“it absolutely could be!” (some excitement-infused tony award thoughts)

It’s been just about 24 hours since the 70th annual Tony Awards aired and I am still thinking about them!!! Still tossing around the acceptance speeches and performances in my thoughts. Still thrilled by some really wonderful and well-deserved (and in some cases history-making!!!) wins. Still asking some questions about the way certain elements of the evening were handled. But overall still full of the special kind of pride and excitement that comes from watching a celebration of art that you know something about, of knowing that the theater that I love and create and crave is in a lot of ways the same theater that is honored on national television each June.

I have been a theater person pretty much my entire life, but I have only been a watches-the-entire-Tonys-each-year kind of theater person since my later few years of high school, when I started to care more and more about new works in theater instead of just listening to the Wicked and Little Women cast recordings over and over and daydreaming about playing Belle in Beauty and the Beast.  I am still not the sort of theater person that knows everything (or something) about every play and musical that’s nominated, who has an opinion on each nomination and award, who sees as many of the shows as possible or at least reads up on each of them the night before.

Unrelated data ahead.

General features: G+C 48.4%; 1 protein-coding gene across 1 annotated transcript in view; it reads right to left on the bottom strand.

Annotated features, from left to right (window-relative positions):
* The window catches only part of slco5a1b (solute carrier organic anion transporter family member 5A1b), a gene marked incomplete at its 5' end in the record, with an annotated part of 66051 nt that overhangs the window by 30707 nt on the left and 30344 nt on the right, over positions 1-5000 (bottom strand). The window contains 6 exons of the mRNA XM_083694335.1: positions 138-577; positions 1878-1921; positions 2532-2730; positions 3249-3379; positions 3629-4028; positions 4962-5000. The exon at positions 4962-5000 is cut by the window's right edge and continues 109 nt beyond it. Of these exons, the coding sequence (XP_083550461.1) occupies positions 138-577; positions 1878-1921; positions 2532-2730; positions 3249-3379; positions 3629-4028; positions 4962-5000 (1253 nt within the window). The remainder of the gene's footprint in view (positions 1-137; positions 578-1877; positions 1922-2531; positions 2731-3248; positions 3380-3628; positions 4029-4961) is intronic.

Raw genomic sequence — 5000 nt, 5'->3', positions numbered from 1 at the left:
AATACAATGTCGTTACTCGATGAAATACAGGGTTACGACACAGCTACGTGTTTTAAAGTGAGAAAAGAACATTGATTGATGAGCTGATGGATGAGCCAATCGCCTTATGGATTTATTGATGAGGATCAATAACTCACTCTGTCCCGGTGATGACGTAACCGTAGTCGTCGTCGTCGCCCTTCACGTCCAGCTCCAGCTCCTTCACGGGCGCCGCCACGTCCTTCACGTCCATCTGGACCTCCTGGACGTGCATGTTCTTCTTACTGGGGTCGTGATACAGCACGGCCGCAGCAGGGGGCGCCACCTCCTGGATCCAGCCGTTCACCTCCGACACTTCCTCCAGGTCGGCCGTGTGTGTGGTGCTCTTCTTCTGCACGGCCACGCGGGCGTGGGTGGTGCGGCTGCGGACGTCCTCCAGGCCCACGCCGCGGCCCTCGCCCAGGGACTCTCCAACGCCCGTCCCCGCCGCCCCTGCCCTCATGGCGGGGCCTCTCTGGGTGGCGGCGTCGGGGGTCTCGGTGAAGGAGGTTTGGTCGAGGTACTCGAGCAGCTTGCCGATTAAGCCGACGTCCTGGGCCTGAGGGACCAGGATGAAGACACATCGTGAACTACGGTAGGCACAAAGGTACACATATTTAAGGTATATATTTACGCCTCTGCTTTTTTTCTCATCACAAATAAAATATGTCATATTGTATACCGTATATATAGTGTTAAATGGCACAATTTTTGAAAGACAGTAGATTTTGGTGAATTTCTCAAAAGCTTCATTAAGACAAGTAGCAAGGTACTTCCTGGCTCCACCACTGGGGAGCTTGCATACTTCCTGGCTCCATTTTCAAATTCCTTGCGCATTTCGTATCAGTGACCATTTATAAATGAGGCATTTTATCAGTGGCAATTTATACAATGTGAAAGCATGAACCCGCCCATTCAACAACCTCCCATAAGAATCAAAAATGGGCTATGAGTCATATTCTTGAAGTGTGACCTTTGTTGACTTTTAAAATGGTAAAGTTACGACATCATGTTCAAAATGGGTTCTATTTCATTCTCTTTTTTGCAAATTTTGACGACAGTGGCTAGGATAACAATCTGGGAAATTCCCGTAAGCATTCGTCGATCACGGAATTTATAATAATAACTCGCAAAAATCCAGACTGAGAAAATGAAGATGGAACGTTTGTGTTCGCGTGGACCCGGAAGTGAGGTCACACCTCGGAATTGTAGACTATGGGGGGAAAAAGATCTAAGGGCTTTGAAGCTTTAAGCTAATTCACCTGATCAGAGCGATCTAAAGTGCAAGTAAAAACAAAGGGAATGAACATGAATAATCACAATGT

But I love the Tonys because they are a wonderful chance for people who don’t live in New York and can’t afford to see shows regularly (me, and probably most of the people reading this too) to see a glimpse of what Broadway’s season is like each year, and a wonderful chance for the theater community in general to celebrate and honor what is new and innovative and good out of a year of very hard and very diverse work. Of course there is a lot of theater, a lot of GOOD theater besides Broadway: The Chicago theater scene has encouraged and inspired me and challenged my thinking in the best of ways (shoutout to The House and Chicago Shakespeare Theater ), the Globe Theater in London literally changed my life , and I’ve also seen some really good and beautiful theater on college stages and community stages and even high school stages (and I like to think I’ve created good theater in some of those places, too.) But Broadway is still widely considered a pinnacle (if not the pinnacle) of theatrical achievement, especially when it comes to musical theater, and it’s often where the next generation of theater artists looks for inspiration, and I like that the Tony Awards celebrate that in such a visible way.

And now I am going to make lists, because otherwise I will write an entire paragraph about every single little thing I loved and every single little moment that had me asking questions.


  • James Corden. Our host James freaking Corden and his opening number that gave me goosebumps and made me CRY (watch it here). So happy he chose to begin the night with a tribute to the gems of the theater past and a message of inspiration to the creators of the theater future. “Don’t wonder if this could be you–it absolutely could be!” I want to talk about every little moment of this opener, but please just watch it. (And then message me and we can be excited about it together!)
  • Older actresses like Jayne Houdyshell and Jessica Lange being honored for their work. Strong women of the theater. Love it.
  • Renée Elise Goldsberry using her acceptance speech to so graciously and beautifully thank her parents, her husband, her cast, and her God. Another moment that made me cry. It’s wonderful to see a woman like her, who cares so deeply about both her family and her art, honored like this.